The initial empiric antibiotic regimen was based on the most likely etiologic agent, if necessary, treatment was modified depending on the in vitro susceptibility pattern of the isolate. The data collected included age, gender, date of hospitalization, whether the operation was elective or an emergency, clinical characterestics, medical and/or surgical problems, laboratory results, isolated pathogens and the antimicrobial susceptibility patterns, treatment results, and the outcomes.


The diagnosis of nosocomial meningitis was based on the Center for Disease Control (CDC) criteria. [6],[7] The inclusion criteria were as follows: 1) microorganism must have been isolated either from CSF culture or from blood cultures taken during the initial diagnostic workup; 2) clinical presentation with acute onset of fever, headache, stiff neck, meningeal signs, cranial nerve signs, or irritability; 3) elevated white blood cell count and elevated CSF protein and/or decreased glucose; and 4) organisms seen on Gram stain of CSF. Patients who did not meet the above criteria were excluded from the study.

Each episode of meningitis was considered as one case. Recurrent meningitis was considered when the patient had more than one episode of meningitis. Cure was defined as disappearance of all signs and symptoms of meningitis and sterilization of CSF cultures within 30 days. Failure of treatment was defined as meningitis-related death or a relapse. Contamination was defined as growth of any microorganism from a CSF specimen in a patient without clinical features of meningitis.

Statistical analysis

Statistical analysis of data was performed using the Statistical Package for Social Sciences (SPSS) for Windows 10.0 program. Results were analyzed using c² test and Fisher's exact test. The risk factors that affect the mortality, which were found significant according to the univariate analysis, were evaluated by the multivariate analysis model. Odds ratio (OR) with 95% confidence interval (CI) was calculated. A P value of less than 0.05 was considered to be statistically significant. A P value of less than 0.001 was considered to be highly statistically significant.

 » Results Top

During the study period, we diagnosed 62 (2.7%) postoperative meningitis episodes in 49 (2.1%) patients among 2265 operated patients. The incidence of postoperative meningitis was 2.7%. Twenty-six (53%) of patients were male and the mean age (± SD) was 43.06 ± 25.6 years. The indications for surgery were intracranial hemorrhage (20 patients), intracranial malignant tumors (14 patients), hydrocephalus (13 patients) and traumatic brain injury (two patients). The operations were performed as an emergency procedure in 28 (57.1%) patients and as an elective procedure in 21 (42.9%), Thirty-one (63%) patients had external ventricular drainage (EVD). The mean period for development of postoperative meningitis was 7.8 days (range 3-21 days). Mean hospital stay was 46.5 days (range 7-289 days). Mean hospital stay in the neurosurgery clinic was 12.6 days.

While 40 (82%) patients had a single episode, nine (18%) patients had more than one episode and they were included in the "recurrent meningitis" category. Fever was observed in 45 (92%) patients. The Glasgow Coma Scale (GCS) score was <10 in 14 (28.6 %) patients. Twenty-five (51%) patients were stuporous and 14 (28.6%) patients were unconscious. Ten (20.4%) patients had bacteremia.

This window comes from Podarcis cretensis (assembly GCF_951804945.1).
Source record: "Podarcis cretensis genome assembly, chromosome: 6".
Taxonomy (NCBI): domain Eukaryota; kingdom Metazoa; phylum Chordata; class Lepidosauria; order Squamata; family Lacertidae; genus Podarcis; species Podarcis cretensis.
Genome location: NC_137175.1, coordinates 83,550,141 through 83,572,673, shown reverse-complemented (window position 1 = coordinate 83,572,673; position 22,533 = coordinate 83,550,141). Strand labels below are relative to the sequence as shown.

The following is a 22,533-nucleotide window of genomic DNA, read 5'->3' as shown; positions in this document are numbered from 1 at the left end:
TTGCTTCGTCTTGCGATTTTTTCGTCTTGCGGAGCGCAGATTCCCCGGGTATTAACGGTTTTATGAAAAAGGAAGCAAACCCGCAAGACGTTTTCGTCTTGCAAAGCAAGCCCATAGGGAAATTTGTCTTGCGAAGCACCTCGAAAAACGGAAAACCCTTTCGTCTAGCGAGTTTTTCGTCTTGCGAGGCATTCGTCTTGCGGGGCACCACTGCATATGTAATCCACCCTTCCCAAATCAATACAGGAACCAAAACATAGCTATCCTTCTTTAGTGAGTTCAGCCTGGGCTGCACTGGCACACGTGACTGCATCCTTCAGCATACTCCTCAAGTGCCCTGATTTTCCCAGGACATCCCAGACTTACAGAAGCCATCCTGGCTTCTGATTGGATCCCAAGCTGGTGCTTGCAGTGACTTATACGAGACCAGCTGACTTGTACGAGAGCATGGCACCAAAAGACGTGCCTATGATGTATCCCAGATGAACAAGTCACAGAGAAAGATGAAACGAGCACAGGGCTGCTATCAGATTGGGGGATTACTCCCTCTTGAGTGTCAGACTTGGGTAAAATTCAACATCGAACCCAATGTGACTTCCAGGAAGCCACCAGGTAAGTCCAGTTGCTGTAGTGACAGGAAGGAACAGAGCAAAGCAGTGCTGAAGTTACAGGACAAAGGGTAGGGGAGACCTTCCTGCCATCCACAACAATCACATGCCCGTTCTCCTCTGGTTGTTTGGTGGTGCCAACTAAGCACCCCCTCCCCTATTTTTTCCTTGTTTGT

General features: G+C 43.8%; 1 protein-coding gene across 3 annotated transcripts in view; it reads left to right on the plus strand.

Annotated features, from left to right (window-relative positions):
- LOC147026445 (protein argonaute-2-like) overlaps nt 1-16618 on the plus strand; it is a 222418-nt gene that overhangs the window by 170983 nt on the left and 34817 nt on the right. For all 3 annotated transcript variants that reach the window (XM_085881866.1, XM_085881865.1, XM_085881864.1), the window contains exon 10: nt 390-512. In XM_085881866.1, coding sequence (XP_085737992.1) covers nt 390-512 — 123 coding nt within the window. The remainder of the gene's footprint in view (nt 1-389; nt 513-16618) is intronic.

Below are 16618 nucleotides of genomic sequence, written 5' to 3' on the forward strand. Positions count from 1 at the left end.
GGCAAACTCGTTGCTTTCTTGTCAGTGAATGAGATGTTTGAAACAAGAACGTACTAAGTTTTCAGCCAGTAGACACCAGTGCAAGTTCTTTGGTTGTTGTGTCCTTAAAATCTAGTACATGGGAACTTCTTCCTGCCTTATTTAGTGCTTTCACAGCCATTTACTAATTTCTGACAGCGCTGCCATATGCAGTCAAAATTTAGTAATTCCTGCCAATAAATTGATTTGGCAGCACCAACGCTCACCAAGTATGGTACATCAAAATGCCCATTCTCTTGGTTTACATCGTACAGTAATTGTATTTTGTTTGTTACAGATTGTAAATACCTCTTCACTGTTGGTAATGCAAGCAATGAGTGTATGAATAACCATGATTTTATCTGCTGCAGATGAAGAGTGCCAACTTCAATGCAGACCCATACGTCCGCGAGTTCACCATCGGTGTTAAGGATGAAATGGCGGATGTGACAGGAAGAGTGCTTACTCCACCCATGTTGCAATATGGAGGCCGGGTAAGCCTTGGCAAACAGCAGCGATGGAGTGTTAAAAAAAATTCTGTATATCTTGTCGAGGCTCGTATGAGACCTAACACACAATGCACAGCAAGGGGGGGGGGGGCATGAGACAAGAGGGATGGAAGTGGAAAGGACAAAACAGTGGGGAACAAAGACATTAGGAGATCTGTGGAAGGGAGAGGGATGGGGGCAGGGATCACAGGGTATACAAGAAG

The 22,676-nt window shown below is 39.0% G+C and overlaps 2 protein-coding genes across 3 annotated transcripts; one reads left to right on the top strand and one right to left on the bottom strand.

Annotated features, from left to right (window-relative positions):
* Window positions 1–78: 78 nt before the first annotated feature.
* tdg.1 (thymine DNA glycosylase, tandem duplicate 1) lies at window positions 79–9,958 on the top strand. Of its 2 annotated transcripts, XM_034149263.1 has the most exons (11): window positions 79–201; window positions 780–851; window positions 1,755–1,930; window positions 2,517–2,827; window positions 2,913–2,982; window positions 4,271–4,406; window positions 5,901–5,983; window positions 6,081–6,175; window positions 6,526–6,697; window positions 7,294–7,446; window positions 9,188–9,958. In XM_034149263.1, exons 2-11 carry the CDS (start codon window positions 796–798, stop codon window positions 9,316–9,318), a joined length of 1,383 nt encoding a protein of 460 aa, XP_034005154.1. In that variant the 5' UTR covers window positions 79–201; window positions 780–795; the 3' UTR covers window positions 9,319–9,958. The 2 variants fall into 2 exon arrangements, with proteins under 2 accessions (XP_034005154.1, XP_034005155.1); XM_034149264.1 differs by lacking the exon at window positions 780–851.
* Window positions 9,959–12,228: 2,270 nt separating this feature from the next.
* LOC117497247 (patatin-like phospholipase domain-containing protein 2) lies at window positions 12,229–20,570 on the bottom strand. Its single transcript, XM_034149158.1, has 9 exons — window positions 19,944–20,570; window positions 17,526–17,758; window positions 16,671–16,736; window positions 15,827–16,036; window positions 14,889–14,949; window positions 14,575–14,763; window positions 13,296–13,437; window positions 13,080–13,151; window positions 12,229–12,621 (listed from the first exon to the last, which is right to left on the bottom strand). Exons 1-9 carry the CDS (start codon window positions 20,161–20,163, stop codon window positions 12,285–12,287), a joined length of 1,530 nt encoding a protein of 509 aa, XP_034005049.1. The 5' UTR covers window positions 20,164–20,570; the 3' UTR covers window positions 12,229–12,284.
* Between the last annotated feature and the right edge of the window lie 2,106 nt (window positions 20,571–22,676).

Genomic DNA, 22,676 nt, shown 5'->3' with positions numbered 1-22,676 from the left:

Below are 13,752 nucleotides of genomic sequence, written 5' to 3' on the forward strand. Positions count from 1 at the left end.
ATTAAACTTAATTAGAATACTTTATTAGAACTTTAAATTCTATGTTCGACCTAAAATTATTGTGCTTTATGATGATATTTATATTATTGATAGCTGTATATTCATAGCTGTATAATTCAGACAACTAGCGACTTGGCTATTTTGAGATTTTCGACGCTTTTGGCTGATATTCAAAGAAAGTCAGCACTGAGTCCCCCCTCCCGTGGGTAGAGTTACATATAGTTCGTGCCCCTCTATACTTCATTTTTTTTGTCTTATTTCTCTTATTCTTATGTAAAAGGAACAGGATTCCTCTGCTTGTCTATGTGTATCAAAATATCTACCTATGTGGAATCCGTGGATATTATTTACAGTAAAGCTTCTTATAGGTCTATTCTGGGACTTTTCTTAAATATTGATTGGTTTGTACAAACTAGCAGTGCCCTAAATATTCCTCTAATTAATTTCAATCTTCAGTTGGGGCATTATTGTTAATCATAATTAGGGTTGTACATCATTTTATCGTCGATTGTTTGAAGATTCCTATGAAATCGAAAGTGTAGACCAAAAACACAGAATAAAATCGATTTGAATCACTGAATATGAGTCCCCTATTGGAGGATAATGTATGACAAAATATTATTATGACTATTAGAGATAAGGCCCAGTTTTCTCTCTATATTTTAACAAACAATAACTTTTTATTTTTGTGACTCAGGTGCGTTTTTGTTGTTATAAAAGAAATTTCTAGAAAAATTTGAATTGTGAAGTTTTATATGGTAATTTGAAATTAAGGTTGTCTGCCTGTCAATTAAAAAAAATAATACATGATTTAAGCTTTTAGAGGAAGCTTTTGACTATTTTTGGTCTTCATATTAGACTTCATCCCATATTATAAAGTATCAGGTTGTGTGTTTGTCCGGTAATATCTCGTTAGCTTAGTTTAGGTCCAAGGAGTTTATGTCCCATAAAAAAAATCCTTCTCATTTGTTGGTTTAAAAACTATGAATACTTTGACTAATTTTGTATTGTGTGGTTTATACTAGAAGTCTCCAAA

Fifty-three (85.4%) cases had leukocytosis with shift to the left, 51 (82.2%) cases had elevated erythrocyte sedimentation rate in the first hour, and all had increased C-reactive protein (CRP).

CSF cell count was 1000 cells per mm 3 in 35 (56.5%) examinations. CSF protein level was ≥ 200 mg/dl in 34 (54.8%) cases, and CSF glucose level was ≤ 30 mg/dl in 25 (40.3%) examinations. CSF cultures were positive in 53 (85%) examinations [Table 1]. The isolated pathogens from CSF were Staphylococcus aureus (35.7%), Acinetobacter spp. (mostly Acinetobacter baumanii ) (30.3%), Pseudomonas aeruginosa (10.7%), coagulase negative staphylococci (CoNS) (8.9%), Enterobacter spp. (5.4%),  Escherichia More Details coli (3.6%) and Candida spp. (5.4%) [Table 2]. Fifteen (75%) of 20 S. aureus isolates and all of CoNS isolates were methicillin-resistant (MRSA).

All patients received appropriate antibiotic therapy. For patients with Acinetobacter meningitis, meropenem (3x2 g IV) + amikacin (1x1000 mg IV) were used in seven, cefoperazone-sulbactam (3x2 g IV) + amikacin (1x1000 mg IV) in seven and ciprofloxacin (3x400 mg IV) + amikacin (1x1000 mg IV) in two. One patient who had received empirical cefepime (3x2 g IV) + vancomycin (2x1g IV) died before specific antibiotherapy was started. Nine (52.9%) of these patients with Acinetobacter meningitis died. Four of them were given meropenem treatment. Meropenem was also used in two patients with E. coli meningitis and both of them died. One patient with Enterobacter meningitis who had received empirical cefepime (3x2 g IV) + vancomycin (2x1 g IV) treatment died before specific antibiotherapy was started. For the other two patients with Enterobacter meningitis, meropenem was used and one of them died. For P. aeruginosa meningitis, piperasillin-tazobactam (4x4.5 g IV) was used in three patients, meropenem in two and ceftazidime (3x2 g IV) in one. Of them, one patient who was on meropenem died. Vancomycin (2x1 g IV and 10 mg intrathecal) was given for patients with S. aureus and CoNS meningitis patients. Five (33%) of the 15 patients with methicillin-resistant S. aureus (MRSA) meningitis died. Liposomal amphotericin B (3 mg/kg IV) was used for Candida meningitis. In consequence of late institution of antifungal treatment two patients with Candida meningitis died.